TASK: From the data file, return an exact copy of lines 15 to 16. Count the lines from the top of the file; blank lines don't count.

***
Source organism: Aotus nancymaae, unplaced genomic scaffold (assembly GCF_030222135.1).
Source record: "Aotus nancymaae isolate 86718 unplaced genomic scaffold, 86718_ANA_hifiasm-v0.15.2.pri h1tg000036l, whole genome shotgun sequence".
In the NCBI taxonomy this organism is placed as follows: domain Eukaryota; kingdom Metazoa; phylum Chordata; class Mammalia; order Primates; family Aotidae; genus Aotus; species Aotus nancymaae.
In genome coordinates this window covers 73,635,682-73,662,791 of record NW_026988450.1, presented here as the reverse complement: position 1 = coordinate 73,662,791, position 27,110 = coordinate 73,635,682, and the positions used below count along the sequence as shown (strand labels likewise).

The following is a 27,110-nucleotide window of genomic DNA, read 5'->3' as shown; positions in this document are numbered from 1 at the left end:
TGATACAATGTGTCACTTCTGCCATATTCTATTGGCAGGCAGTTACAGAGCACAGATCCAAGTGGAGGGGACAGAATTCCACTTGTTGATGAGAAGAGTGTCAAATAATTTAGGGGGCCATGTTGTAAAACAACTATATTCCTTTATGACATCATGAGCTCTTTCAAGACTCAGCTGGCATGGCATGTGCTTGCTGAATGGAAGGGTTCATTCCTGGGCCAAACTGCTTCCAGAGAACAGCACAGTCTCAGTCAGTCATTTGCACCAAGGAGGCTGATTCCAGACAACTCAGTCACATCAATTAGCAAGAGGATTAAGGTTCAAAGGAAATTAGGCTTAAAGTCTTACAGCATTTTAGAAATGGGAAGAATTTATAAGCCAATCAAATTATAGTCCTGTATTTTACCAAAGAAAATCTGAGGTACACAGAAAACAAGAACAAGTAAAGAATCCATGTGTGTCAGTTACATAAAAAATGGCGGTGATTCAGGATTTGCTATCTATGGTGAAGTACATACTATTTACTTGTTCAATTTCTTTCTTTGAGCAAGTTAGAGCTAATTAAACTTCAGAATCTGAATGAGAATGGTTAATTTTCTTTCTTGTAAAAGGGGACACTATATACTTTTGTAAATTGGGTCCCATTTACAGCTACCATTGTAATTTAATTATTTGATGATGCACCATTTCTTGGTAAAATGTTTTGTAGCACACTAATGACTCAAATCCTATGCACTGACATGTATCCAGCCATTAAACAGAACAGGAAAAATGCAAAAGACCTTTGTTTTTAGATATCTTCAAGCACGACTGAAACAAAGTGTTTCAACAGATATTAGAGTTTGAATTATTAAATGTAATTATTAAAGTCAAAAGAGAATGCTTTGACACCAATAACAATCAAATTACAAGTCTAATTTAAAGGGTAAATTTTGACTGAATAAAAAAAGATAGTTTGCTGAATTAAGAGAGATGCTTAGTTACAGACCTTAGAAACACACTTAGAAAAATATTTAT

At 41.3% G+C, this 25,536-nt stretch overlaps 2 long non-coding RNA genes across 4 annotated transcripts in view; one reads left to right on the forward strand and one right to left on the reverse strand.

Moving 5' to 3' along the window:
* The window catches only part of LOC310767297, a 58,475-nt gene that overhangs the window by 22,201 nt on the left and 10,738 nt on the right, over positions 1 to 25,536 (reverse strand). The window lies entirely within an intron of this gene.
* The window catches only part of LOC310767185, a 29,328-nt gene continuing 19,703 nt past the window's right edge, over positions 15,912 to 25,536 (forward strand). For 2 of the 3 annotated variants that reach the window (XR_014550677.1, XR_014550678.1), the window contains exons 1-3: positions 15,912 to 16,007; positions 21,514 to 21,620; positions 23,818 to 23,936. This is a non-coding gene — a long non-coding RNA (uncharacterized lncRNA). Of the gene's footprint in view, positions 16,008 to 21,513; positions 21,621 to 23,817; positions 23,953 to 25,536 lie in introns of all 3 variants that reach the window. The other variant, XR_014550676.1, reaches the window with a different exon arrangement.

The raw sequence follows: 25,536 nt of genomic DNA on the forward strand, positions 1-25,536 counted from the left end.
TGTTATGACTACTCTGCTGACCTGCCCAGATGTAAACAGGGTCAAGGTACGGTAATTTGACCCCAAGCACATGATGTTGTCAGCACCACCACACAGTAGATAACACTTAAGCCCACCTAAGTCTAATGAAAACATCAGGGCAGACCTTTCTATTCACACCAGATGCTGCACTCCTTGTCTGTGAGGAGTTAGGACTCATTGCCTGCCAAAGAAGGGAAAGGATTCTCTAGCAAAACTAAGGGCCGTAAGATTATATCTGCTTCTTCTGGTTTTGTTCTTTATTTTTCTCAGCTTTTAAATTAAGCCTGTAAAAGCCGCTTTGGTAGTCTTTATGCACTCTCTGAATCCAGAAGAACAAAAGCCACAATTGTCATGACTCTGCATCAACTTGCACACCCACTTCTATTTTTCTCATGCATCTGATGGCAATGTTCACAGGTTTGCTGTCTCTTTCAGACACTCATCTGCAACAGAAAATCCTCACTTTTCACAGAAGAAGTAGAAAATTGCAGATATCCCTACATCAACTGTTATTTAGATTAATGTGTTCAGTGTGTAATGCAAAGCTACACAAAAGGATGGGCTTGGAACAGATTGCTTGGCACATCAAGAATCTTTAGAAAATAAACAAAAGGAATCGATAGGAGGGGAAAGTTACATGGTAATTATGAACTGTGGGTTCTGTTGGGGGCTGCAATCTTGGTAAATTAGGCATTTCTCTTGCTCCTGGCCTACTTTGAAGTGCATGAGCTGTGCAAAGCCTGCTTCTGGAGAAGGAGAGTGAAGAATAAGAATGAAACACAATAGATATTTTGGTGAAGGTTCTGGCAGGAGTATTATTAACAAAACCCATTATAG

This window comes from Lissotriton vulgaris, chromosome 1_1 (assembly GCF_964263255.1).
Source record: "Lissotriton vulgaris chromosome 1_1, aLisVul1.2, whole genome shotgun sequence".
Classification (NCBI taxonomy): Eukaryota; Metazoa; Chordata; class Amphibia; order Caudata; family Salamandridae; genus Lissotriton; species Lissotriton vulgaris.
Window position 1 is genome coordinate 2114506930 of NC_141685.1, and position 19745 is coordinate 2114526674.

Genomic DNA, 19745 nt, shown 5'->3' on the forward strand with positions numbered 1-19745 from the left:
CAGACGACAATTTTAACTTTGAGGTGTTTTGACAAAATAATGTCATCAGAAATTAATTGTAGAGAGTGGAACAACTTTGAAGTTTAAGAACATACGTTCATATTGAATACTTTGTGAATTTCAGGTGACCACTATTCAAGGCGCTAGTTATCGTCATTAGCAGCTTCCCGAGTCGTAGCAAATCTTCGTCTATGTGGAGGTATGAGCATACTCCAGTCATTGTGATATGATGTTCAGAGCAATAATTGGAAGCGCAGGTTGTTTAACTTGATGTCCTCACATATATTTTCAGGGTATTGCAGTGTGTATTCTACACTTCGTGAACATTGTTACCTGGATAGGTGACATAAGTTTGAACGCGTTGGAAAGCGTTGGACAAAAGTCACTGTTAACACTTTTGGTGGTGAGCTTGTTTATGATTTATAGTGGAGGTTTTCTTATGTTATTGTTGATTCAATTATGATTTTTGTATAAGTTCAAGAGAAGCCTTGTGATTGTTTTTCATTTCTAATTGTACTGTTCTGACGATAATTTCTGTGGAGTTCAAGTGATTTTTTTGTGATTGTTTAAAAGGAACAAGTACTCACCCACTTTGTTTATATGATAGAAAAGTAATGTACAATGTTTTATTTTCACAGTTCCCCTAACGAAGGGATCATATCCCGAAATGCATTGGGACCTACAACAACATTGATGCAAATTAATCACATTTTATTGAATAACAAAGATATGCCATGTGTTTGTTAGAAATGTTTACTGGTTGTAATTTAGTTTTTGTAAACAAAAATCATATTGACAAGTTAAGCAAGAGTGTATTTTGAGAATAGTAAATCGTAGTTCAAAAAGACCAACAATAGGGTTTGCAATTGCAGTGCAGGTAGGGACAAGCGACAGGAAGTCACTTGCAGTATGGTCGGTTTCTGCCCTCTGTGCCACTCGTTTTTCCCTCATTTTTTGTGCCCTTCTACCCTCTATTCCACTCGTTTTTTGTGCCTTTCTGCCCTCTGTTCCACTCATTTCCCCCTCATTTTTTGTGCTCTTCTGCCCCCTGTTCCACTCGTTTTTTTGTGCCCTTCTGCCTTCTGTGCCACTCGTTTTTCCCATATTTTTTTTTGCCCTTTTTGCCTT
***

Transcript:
Classification (NCBI taxonomy): Eukaryota; Metazoa; Chordata; class Amphibia; order Caudata; family Salamandridae; genus Lissotriton; species Lissotriton vulgaris.
Window position 1 is genome coordinate 2114506930 of NC_141685.1, and position 19745 is coordinate 2114526674.